Medicare’s randomized trial of a new bundled payment model for hip and knee replacement surgeries led to $812 in savings per procedure, or a 3.1% reduction in costs, when compared with traditional means of paying for care, according to new research from Harvard T.H. Chan School of Public Health and Harvard Medical School. The study found that the bundled payment model was also associated with a reduction in use of skilled nursing care after the hospitalization, but had no effects on complication rates among patients.
The study was published online January 2, 2019 in the New England Journal of Medicine.
“Interest in bundled payments has exploded the past few years,” said Dr. Michael Barnett, one of the lead authors on the study and assistant professor of health policy and management at Harvard Chan School. “The big question has always been whether this new model can lead hospitals to meaningfully reduce spending without harming patients. This study indicates that with the right financial incentive, hospitals can save money without compromising quality by sending more patients home rather than to a nursing facility.”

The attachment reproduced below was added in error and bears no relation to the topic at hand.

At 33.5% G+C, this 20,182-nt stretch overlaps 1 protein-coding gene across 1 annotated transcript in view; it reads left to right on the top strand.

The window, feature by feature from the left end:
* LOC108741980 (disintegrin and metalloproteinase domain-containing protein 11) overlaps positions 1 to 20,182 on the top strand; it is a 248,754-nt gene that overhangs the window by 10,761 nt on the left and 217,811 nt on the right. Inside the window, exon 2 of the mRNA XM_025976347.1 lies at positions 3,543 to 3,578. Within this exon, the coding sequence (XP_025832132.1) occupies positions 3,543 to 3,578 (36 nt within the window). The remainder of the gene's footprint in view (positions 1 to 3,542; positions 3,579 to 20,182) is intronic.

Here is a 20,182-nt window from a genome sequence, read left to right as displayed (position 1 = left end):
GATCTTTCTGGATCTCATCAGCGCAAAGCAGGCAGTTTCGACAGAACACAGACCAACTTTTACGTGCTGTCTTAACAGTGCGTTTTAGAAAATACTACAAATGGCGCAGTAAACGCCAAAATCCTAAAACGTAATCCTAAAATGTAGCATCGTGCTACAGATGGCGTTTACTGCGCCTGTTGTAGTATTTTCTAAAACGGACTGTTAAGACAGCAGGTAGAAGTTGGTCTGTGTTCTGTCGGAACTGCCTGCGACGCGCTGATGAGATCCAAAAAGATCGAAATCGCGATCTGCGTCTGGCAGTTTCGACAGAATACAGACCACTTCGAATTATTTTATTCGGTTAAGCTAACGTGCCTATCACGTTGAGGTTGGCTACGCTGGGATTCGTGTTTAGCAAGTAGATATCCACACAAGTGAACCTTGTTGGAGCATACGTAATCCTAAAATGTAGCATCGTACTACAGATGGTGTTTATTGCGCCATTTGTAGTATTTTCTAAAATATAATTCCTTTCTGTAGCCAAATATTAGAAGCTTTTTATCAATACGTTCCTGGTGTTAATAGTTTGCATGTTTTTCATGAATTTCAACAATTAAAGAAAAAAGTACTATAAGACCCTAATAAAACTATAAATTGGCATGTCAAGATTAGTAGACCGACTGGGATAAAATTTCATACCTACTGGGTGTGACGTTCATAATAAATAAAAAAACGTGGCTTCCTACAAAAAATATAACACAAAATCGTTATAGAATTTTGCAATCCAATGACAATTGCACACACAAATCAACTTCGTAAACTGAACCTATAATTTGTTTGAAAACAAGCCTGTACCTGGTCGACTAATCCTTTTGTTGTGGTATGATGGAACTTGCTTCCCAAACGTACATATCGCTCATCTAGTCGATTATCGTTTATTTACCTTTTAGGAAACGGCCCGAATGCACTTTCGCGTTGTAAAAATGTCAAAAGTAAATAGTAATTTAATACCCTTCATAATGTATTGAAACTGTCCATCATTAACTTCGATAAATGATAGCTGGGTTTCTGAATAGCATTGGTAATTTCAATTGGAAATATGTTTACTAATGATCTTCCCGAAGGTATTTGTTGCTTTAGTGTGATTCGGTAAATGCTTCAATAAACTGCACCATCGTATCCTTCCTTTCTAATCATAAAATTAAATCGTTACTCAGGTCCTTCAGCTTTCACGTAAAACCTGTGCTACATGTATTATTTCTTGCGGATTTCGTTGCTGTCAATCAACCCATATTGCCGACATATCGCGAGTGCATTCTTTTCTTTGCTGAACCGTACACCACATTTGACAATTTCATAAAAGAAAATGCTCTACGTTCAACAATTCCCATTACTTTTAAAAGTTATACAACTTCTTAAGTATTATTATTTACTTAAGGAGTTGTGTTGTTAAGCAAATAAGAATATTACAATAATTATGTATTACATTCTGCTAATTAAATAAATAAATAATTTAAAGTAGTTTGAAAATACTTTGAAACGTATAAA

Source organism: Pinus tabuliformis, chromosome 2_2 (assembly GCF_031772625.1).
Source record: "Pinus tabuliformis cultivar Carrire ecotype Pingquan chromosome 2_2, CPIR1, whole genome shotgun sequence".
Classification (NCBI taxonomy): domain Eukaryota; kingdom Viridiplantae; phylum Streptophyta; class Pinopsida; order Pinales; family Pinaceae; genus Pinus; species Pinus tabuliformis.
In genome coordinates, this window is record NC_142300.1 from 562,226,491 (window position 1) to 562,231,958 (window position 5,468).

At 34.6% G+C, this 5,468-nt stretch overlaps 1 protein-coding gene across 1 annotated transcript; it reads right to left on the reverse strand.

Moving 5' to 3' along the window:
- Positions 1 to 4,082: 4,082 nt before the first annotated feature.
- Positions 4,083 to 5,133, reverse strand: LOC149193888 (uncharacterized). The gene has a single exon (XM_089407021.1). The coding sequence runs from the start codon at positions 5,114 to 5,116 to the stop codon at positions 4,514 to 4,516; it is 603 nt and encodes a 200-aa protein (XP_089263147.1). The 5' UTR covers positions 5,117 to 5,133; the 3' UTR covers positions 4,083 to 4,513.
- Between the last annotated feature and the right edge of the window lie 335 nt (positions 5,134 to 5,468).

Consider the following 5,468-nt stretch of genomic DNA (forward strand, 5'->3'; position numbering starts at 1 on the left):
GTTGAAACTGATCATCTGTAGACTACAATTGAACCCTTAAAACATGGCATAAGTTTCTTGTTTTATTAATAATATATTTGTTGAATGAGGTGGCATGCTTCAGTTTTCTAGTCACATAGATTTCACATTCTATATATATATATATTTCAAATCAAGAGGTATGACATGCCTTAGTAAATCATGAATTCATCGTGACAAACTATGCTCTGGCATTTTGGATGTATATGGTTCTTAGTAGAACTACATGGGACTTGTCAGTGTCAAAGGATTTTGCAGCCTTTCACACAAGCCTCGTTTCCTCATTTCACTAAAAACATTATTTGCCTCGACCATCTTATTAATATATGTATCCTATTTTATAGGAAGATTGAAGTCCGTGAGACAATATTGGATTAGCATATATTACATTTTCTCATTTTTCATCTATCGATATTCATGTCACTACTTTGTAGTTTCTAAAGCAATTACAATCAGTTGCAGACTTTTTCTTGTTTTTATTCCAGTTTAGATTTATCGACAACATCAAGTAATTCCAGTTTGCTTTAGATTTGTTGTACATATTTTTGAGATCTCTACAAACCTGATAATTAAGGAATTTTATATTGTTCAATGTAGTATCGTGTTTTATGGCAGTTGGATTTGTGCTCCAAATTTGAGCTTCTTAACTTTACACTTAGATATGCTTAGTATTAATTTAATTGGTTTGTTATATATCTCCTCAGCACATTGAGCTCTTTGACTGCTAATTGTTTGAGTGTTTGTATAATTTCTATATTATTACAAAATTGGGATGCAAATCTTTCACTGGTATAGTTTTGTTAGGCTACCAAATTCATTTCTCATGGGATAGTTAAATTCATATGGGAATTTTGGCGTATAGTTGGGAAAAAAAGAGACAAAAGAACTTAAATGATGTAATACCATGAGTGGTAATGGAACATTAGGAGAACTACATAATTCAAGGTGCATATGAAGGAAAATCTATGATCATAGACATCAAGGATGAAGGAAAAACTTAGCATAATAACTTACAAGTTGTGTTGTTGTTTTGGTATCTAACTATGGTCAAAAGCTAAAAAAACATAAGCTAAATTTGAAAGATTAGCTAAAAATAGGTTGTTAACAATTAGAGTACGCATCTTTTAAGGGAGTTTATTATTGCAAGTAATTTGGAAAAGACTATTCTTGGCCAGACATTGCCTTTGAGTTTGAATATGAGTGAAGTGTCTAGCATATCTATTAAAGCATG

Bundled payments are an alternative payment strategy that health plans, Medicare, and Medicaid are experimenting with to reduce expenses. Unlike traditional fee-for-service payments, bundled payments provide a single, fixed payment for a procedure and follow-up care rather than individually paying all parties separately.
In 2016, Medicare implemented the Comprehensive Care for Joint Replacement Model. In this randomized controlled trial, all hospitals in randomly selected cities had to accept a bundled payment model for hip or knee joint replacements. The program is the largest randomized policy experiment in Medicare to date of a new payment model. Under the model, hospitals in the selected cities received bonuses or penalties depending on how much they spent on follow-up care 90 days after joint-replacement patients were discharged.
To determine if the bundled payment model was effective at reducing costs and complications, the researchers analyzed data from the first two years of the program (2016-2017). They compared costs associated with 280,161 joint replacement procedures in 803 hospitals that were required to participate in the bundled payment program with 377,278 procedures in 962 hospitals that were not participating in the program.
The analysis showed that before accounting for administrative costs, bonuses and penalties, the bundled payment model resulted in a modest 3% savings for each patient and that complications rates did not increase. The cost savings were driven almost exclusively from reducing the use of post-acute care nursing facilities, the researchers said. Read more.